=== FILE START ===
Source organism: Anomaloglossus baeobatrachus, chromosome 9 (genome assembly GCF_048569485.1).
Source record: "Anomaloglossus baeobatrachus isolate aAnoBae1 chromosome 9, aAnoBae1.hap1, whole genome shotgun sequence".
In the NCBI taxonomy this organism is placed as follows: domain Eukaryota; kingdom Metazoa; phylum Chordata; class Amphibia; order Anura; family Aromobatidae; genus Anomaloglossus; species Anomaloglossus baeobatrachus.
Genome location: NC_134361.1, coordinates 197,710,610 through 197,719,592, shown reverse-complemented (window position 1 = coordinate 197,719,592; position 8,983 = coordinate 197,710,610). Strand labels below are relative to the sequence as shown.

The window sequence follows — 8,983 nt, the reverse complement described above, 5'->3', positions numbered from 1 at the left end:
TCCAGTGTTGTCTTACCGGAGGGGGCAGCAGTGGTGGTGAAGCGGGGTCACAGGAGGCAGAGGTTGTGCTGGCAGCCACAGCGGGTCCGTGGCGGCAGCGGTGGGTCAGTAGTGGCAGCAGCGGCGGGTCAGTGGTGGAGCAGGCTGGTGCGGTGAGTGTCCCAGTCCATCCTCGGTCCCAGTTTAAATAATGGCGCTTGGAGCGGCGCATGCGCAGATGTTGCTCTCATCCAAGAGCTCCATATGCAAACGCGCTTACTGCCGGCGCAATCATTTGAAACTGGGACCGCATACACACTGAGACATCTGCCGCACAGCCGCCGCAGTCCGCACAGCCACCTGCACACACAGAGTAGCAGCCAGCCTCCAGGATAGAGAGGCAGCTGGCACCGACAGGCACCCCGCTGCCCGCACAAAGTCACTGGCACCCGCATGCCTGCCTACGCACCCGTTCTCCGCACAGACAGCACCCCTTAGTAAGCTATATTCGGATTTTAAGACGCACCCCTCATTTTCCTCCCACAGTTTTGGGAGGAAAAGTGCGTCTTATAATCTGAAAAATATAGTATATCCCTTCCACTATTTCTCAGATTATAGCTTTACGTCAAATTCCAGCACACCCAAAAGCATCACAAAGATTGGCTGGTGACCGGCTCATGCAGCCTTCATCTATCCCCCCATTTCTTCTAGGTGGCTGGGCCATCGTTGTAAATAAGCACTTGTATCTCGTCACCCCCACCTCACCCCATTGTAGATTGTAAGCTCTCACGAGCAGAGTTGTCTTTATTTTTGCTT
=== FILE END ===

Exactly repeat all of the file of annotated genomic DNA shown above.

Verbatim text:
Source organism: Anomaloglossus baeobatrachus, chromosome 9 (genome assembly GCF_048569485.1).
Source record: "Anomaloglossus baeobatrachus isolate aAnoBae1 chromosome 9, aAnoBae1.hap1, whole genome shotgun sequence".
In the NCBI taxonomy this organism is placed as follows: domain Eukaryota; kingdom Metazoa; phylum Chordata; class Amphibia; order Anura; family Aromobatidae; genus Anomaloglossus; species Anomaloglossus baeobatrachus.
Genome location: NC_134361.1, coordinates 197,710,610 through 197,719,592, shown reverse-complemented (window position 1 = coordinate 197,719,592; position 8,983 = coordinate 197,710,610). Strand labels below are relative to the sequence as shown.

The window sequence follows — 8,983 nt, the reverse complement described above, 5'->3', positions numbered from 1 at the left end:
TCCAGTGTTGTCTTACCGGAGGGGGCAGCAGTGGTGGTGAAGCGGGGTCACAGGAGGCAGAGGTTGTGCTGGCAGCCACAGCGGGTCCGTGGCGGCAGCGGTGGGTCAGTAGTGGCAGCAGCGGCGGGTCAGTGGTGGAGCAGGCTGGTGCGGTGAGTGTCCCAGTCCATCCTCGGTCCCAGTTTAAATAATGGCGCTTGGAGCGGCGCATGCGCAGATGTTGCTCTCATCCAAGAGCTCCATATGCAAACGCGCTTACTGCCGGCGCAATCATTTGAAACTGGGACCGCATACACACTGAGACATCTGCCGCACAGCCGCCGCAGTCCGCACAGCCACCTGCACACACAGAGTAGCAGCCAGCCTCCAGGATAGAGAGGCAGCTGGCACCGACAGGCACCCCGCTGCCCGCACAAAGTCACTGGCACCCGCATGCCTGCCTACGCACCCGTTCTCCGCACAGACAGCACCCCTTAGTAAGCTATATTCGGATTTTAAGACGCACCCCTCATTTTCCTCCCACAGTTTTGGGAGGAAAAGTGCGTCTTATAATCTGAAAAATATAGTATATCCCTTCCACTATTTCTCAGATTATAGCTTTACGTCAAATTCCAGCACACCCAAAAGCATCACAAAGATTGGCTGGTGACCGGCTCATGCAGCCTTCATCTATCCCCCCATTTCTTCTAGGTGGCTGGGCCATCGTTGTAAATAAGCACTTGTATCTCGTCACCCCCACCTCACCCCATTGTAGATTGTAAGCTCTCACGAGCAGAGTTGTCTTTATTTTTGCTT